Wednesday, February 22, 2012

Orisirisi African Folklore and Mead Gardens

Our second day at ArtsFest has been fun-filled. We wanted to attend a few events that were going on at the same time so we decided to split up. Corey chose to visit the Orisirisi African Folklore event; while I decided to spend the day with mother nature and catch the children having a blast racing their painted rubber ducks for prizes. Mead Gardens put on an event called ‘The Great Duck Derby.’ From the website ( “Get in the race! Come to Mead Garden for another fun filled day at the races. See hundreds of little rubber ducks as they race through the pond while the crowd cheers the lucky ducks across the finish line to win cool prizes!” I would love to hear from the families who attended if you have pictures of your rubber duckies to share with us. We welcome comments about your day as well. I can’t wait until the next race, I’ll be sure to bring all of my nieces and nephews with me.

The first story is about the African drummers and then about the garden. I was able to transform their words to my ears from my eyes to my fingers to write about one of the best stories I’ve ever heard about music, just by listening to Corey retell his experience at Orisirisi and watching the video footage he captured.

Orisirisi African Folklore performed at Orlando Public Library on Saturday, February 18 for ArtsFest. According to their website (, Orisirisi is one of the world’s most preeminent performing arts company, was created in 1986 with the expressed purpose of sharing both the beauty and poignancy of African life and culture.

Co-produced, directed, and performed by a husband and wife team comprised of Nigerian born folk-artist Adetutu Harrell and Don Harrell, a music scholar and performing artist, who is a life-long veteran of stage and screen. Orisirisi (a Yoruba word pronounced o-re-she-re-she) utilizes varied artistic forms to impart folk-knowledge and experiences to and for their audiences.

The duo shared their folktales, legends, and myths from the far corners of Africa with the audience. Their performance is a celebration of music, culture and the recreation of the African storytelling tradition; including drum and percussion instruments, audience participation, and fun learning for the entire family.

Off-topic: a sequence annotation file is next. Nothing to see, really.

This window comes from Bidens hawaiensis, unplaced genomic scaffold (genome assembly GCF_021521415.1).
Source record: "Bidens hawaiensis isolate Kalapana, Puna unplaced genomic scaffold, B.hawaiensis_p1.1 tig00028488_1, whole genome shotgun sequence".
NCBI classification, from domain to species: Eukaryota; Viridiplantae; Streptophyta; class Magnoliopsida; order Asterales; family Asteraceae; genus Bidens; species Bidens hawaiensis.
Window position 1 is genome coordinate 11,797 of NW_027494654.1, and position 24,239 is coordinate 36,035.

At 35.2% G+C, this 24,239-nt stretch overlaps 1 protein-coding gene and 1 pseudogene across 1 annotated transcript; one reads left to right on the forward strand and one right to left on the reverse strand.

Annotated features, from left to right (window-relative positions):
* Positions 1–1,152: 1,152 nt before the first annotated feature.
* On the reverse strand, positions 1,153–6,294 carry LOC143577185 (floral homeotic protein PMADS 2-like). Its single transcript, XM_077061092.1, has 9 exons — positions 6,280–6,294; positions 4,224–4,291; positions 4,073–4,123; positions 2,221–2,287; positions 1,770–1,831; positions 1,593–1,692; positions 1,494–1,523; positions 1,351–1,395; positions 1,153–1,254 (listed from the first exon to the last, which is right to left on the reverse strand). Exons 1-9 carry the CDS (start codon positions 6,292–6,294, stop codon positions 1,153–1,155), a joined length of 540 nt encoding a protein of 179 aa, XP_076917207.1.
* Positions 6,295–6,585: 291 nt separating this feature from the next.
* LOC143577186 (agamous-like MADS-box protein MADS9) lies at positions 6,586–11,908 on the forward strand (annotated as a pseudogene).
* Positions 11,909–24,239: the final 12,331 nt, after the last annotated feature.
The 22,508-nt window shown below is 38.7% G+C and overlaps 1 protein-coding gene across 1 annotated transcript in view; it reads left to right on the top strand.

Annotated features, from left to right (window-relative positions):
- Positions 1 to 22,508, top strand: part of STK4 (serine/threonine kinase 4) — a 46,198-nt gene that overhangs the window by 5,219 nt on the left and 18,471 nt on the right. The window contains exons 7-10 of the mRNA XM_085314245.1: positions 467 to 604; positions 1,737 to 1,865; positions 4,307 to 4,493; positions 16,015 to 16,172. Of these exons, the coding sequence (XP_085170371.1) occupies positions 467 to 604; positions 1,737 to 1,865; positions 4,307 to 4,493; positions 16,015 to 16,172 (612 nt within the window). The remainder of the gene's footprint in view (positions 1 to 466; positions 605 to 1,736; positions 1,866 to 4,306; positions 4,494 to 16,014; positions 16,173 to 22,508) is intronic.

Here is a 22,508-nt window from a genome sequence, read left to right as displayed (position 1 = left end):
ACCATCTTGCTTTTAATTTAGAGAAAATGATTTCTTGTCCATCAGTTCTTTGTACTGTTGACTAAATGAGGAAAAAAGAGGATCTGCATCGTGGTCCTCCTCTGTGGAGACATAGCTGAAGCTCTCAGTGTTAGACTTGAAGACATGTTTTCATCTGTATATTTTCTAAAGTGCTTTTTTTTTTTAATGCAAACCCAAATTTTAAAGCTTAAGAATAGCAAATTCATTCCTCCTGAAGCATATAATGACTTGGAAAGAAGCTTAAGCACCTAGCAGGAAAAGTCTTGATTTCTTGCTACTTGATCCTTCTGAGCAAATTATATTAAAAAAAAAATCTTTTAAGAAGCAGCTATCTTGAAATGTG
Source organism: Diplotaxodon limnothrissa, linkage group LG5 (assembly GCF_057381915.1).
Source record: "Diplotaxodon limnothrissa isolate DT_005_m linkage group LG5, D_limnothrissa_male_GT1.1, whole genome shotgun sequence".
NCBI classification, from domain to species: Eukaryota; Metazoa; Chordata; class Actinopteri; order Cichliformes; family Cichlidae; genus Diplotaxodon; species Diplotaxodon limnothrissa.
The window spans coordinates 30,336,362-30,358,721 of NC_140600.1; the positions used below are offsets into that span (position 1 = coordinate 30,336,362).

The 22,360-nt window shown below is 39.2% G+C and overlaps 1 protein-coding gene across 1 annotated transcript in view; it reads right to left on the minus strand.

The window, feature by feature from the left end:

They presented the rich history by sharing with us that the stories are traditionally told during the evening by elders. The stories always had a way of explaining why things were the way that they were as well as teaching lessons about the difference between right and wrong, how to be a good friend, how to respect yourself and others, and especially to respect their elders. The stories included the playing of drums and singing and funny voices, which was very entertaining to watch. They wrapped up each story with a moral or cultural value.

            Orisirisi shared a few more stories with the audience on Saturday’s celebration of ArtsFest. I will leave it up to you to reach out to Orisirisi to hear more of their fantastic folklore. They enjoy teaching about their culture and were an educational and entertaining way to learn about the world around us and its rich history.

            Over at Mead Gardens, I was not able to film the race itself. I decided to stay and capture the beauty of the nature surrounding me while a few of the festivities were still happening. There were families all around who were having fun and enjoying the atmosphere of the Gardens. Not far from where the race took place, I found the amphitheater where symphonies play music and couples get married. 

written by Jessica Northey | 

Orisirisi African Folklore

Mead Gardens


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